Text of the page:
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Sunday, 19 October 2014

Dice

The historian Herodotus credits the Lydians with the invention of dice. During a famine, he asserts, they had supplied their people with dice. As they had not enough food to eat daily, men and women were given dice to throw every other day. In the excitement of gambling, they forgot about their hunger.

Gamblers in ancient Greece made dice from the ankle-bones and shoulder blades of sheep.

Antique vases show pictures of fighters in the Trojan war bent over gaming boards, eagerly watching the fall of dice.

The imperial palace of the Roman emperors often had a dicing room.


Paintings on ancient Roman tombs depicted the dead enjoying the game, which suggests that dice-throwing was considered worthwhile even in after-life.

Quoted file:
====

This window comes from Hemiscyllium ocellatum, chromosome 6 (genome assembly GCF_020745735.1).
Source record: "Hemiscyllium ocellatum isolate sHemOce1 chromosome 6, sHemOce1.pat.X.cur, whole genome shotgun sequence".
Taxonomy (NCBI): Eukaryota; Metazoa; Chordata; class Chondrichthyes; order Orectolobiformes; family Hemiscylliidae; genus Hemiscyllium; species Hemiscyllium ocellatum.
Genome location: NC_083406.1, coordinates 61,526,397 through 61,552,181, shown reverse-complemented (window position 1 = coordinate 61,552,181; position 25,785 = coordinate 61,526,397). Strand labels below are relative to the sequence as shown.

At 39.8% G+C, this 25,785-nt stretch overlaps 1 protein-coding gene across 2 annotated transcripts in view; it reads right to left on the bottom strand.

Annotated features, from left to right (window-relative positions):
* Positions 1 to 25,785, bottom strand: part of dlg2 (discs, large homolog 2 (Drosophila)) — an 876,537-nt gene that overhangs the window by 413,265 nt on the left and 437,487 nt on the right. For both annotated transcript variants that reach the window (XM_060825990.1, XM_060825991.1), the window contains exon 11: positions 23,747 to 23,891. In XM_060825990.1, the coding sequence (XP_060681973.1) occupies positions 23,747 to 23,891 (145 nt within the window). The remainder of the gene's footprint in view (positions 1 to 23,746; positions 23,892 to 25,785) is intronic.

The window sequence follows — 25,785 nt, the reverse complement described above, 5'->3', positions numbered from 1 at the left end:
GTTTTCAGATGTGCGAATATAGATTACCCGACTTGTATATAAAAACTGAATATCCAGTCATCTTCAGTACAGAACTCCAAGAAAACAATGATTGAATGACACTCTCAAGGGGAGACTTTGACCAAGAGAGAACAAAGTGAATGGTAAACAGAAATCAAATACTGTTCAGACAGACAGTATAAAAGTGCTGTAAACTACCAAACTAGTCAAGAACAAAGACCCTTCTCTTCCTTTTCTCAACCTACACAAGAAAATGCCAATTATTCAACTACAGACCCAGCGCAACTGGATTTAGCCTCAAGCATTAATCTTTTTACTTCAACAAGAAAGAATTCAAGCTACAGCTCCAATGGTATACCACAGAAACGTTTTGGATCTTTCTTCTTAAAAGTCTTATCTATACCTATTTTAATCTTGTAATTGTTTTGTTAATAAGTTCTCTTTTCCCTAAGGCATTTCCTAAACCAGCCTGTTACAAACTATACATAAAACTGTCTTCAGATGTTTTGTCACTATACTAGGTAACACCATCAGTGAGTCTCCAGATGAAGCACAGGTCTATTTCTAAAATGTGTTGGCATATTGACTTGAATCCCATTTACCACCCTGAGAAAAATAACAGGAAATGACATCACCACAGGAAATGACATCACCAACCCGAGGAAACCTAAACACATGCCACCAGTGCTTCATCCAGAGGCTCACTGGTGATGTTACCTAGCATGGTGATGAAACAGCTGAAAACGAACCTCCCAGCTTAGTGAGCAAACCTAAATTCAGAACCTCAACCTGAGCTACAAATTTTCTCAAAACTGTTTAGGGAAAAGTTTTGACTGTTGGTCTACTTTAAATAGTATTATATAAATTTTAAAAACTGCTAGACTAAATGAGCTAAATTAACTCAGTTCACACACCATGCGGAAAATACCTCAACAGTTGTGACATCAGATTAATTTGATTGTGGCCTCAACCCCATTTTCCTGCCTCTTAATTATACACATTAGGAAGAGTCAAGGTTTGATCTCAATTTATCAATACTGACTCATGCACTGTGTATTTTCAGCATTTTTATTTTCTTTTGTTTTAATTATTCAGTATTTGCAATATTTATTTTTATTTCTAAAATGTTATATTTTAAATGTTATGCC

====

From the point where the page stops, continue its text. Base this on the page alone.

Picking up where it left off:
German tribes adopted dice from the Romans, Tacitus records they became so addicted to the game that, they were sometimes prepared to lose even their freedom for the sake of continuing a game. They would then sell themselves into slavery to the Romans.

The Massachusetts Bay Colony outlawed the possession of cards, dice, and gaming tables on March 22, 1630.

In eighteenth-century English gambling dens, there was an employee whose only job was to swallow the dice if there was a police raid.

The phrase High jinks, meaning boisterous fun, derives from the pastime in which dice were thrown and those upon whom the lot fell had to assume some fictitious person or repeat verses, incurring forfeits if they failed.

Since dice aren't allowed in U.S. prisons, inmates who play Dungeons & Dragons use a set of 20 playing cards to make "rolls."

There are 42 dots on a pair of dice.

The dots on a dice are deliberately arranged so that spots on opposite sides always add up to seven.

The dots on dice are called 'pips'.

Source Europress Family Encyclopedia 1999. Published by Webster Publishing, 1998.

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